“To love someone is to put yourself in their place, we say, which is to put yourself in their story, or figure out how to tell yourself their story.” ~Rebecca Solnit, The Faraway Nearby
I watched “The Visitor” for the seventeenth (? I’ve lost count) time last night, to introduce my boyfriend to one of my favorite storytellers, writer/director/actor Tom McCarthy.
In the movie, Walter (I love you, Richard Jenkins!) enters into the story of a younger couple, Tarek and Zainab, immigrants to NYC from Syria and Senegal, respectively. The film holds up, even after 17 times. I was a part of their stories that unexpectedly collided and intertwined – the subtly of the performances infused with the small moments of humor, beauty, and music that surround us daily, if we only pay attention.
I used the film to teach English to my advanced ESL class in Kosovo a few years ago, turning on the subtitles to help with the accents and unknown vocabulary. We watched it one night, and the six students returned with questions, words to guess via context, and themes to discuss: immigration and what it means to be connected in a busy, disconnected city.
As we gathered in a small room that reeked of the cigarette smoke that is omnipresent in Pristina, we heard a muffled drumbeat. Not the usual sound from the crowded Korza below, a pedestrian-only street surrounded by shops, office buildings, and peppered with street carts selling small house wares or roasted chestnuts in the winter.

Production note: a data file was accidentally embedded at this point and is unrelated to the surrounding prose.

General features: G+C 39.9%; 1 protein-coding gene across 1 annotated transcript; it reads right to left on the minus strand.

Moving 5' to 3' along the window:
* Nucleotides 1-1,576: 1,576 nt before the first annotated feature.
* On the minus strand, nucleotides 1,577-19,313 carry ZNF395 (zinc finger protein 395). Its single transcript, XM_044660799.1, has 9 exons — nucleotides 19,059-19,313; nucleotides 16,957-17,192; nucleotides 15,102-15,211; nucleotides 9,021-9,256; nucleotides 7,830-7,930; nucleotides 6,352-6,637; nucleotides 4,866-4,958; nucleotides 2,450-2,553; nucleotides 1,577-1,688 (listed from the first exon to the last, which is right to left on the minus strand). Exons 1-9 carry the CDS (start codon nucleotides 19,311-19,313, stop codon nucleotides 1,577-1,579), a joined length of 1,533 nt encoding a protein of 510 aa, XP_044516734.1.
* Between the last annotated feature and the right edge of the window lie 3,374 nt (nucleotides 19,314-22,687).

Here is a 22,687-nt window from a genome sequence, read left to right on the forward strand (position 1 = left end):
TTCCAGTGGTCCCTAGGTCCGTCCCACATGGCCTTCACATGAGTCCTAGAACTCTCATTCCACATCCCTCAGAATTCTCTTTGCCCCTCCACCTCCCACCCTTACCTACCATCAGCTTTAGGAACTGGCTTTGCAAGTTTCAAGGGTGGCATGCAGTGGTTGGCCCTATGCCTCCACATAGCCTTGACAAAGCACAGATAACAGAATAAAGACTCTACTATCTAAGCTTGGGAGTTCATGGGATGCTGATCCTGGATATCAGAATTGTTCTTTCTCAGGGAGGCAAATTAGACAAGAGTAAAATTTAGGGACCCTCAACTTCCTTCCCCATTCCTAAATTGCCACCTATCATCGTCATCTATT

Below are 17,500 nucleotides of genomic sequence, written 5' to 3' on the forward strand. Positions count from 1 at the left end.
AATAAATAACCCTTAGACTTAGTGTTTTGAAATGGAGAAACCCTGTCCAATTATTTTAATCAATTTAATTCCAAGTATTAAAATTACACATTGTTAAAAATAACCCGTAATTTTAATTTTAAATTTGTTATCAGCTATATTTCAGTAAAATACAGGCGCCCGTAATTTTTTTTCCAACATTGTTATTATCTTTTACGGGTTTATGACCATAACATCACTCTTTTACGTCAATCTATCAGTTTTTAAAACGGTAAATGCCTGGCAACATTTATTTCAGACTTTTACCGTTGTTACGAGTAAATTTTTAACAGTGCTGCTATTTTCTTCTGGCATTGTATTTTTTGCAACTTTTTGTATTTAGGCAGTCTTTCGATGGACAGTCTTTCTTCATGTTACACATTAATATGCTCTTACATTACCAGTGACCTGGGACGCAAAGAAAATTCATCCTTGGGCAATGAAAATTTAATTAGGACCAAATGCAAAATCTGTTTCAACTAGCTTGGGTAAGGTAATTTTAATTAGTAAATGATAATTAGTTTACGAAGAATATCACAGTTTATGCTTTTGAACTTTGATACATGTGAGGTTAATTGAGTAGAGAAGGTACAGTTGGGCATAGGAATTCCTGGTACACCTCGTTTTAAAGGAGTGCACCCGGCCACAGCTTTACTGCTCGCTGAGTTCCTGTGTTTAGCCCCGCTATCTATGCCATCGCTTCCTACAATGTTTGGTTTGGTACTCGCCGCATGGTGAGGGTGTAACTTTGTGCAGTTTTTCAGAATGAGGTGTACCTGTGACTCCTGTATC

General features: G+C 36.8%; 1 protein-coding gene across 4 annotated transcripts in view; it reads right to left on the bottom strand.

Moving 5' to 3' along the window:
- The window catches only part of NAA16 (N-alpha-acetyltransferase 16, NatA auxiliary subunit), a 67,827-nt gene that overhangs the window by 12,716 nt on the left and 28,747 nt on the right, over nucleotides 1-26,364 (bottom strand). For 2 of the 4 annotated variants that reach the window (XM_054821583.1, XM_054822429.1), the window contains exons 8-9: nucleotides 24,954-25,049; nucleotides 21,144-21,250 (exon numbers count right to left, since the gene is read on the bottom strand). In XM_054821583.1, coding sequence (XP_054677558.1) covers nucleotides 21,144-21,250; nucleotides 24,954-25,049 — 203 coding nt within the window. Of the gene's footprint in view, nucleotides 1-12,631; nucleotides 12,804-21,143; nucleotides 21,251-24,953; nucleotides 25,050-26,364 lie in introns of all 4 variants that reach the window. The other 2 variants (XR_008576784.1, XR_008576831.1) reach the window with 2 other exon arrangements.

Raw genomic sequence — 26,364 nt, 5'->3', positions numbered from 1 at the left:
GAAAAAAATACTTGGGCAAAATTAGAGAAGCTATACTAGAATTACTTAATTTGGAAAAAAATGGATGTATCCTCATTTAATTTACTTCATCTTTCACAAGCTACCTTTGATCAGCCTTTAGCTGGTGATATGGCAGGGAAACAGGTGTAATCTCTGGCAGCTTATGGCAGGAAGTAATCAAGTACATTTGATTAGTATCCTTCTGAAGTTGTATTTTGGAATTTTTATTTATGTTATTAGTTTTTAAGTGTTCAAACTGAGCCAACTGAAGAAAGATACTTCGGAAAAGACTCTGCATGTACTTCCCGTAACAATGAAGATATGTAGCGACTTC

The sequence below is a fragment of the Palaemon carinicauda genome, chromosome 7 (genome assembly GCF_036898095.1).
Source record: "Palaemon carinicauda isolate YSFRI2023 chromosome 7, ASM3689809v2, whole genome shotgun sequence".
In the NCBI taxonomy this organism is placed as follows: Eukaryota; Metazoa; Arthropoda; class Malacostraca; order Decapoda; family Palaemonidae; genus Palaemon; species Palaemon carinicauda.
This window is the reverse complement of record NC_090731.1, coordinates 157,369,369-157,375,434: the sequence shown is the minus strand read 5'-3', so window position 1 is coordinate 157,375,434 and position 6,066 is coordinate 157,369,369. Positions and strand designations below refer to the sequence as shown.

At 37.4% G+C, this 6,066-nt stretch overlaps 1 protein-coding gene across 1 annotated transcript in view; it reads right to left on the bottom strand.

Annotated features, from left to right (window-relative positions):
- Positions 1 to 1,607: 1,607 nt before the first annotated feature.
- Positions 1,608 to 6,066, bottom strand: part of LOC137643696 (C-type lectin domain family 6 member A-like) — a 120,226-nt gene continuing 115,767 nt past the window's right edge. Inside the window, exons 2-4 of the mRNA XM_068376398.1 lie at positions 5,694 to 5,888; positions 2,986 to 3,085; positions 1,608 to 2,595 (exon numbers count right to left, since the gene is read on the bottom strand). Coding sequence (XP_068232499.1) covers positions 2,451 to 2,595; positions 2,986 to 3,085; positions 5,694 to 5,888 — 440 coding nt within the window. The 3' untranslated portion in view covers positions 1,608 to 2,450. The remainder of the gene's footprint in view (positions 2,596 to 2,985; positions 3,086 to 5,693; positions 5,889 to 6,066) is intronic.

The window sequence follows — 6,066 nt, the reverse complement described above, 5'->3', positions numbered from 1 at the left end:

Opening the window, the sound of drumming grew louder, a group of musicians jamming below. Pieter from Bulgaria eyed the circle, looked back at us, and said, “Perhaps it’s Walter!” We had all felt a part of the story, and suddenly, it appeared to have found us and joined our plot.
Solnit goes on to write that “We tell ourselves stories in order to live, or to justify taking lives, even our own, by violence or by numbness and the failure to live.” Before watching the film, I’d had a day of craving numbness, no story. Feeling overwhelmed with anxiety, I’d wished I could simply check out, disengage. Watching “The Visitor” brought me back to my own story, connecting with the larger story of us all through the intimate glimpse into a few weeks of Walter’s life.